Queue management systems also help to support physical distancing measures. Patients can join virtual waiting rooms from their app while at home or in their car, reducing the number of people inside the clinic at a time. They can also help to reduce touchpoints, as the line can be joined from personal devices. Individuals can then wait at a safe distance, receive updates on their place in line and the wait times, and enter the building only when it is their turn. This can help clinics and hospitals manage the number of people inside at a time.
Implementing digital alternatives
Throughout the pandemic, telehealth visits have been allowing individuals to connect with healthcare professionals from the safety of their home. Although most patients will opt to return to in-person healthcare visits, more vulnerable individuals or individuals in remote areas may still want to receive their care virtually. In order to optimize their experience and improve patient satisfaction, there are a number of solutions to telehealth visits.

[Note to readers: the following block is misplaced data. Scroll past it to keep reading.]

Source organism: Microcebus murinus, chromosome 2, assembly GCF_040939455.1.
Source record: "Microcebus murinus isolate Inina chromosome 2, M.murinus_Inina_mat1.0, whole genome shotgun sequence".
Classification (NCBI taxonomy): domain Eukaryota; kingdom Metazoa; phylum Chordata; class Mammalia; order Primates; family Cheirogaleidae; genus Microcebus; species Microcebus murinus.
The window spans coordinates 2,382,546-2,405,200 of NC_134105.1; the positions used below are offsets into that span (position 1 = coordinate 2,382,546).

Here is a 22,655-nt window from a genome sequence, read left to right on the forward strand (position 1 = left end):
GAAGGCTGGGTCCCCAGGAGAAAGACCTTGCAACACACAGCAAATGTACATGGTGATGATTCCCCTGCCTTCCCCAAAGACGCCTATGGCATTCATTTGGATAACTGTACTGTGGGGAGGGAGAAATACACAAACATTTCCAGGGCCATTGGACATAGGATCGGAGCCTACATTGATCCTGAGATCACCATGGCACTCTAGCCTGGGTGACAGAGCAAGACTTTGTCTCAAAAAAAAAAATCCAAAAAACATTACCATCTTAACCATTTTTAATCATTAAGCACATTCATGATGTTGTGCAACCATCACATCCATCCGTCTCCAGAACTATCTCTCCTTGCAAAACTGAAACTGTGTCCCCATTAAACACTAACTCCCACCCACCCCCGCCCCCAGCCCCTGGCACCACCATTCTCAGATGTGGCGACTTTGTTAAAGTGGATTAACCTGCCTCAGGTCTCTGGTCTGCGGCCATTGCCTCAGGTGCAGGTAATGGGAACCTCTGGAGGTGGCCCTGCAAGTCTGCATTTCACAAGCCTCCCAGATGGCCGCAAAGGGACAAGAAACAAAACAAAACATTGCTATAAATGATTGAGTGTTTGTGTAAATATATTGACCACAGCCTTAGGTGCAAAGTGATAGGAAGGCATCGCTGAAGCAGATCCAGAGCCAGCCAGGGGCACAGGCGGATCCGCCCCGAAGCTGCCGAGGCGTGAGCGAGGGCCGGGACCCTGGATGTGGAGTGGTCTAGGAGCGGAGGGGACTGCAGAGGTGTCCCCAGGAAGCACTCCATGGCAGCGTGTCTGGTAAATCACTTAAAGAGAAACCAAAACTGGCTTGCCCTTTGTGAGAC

One of the most important aspects of offering care in a pandemic is ensuring that healthcare practitioners are making connections with their patients. This can help them feel involved in their care and can improve trust. When giving care virtually, it’s important to have the same level of service as in-person appointments. This means using high-quality video conferencing tools to see patients and enable a face-to-face appointment from anywhere. If healthcare practitioners rely solely on phone calls, many aspects of care will be missing. At a time when people are increasingly scared for their health, being able to talk to and see their healthcare practitioners from the safety of their home can improve patient service.
It’s important to respect the patient’s time, even if they aren’t physically in the waiting room. Using video conferencing queue management tools can help healthcare practitioners increase communication and decrease wait times for patients. Whether the appointments are booked in advance or are “walk-in” appointments, these tools allow patients to check-in virtually for their video appointments, receive information on wait times and their place in line, and get a call-back when the doctor is ready to see them. Patients aren’t left wondering when, or if, they will get to see their doctor.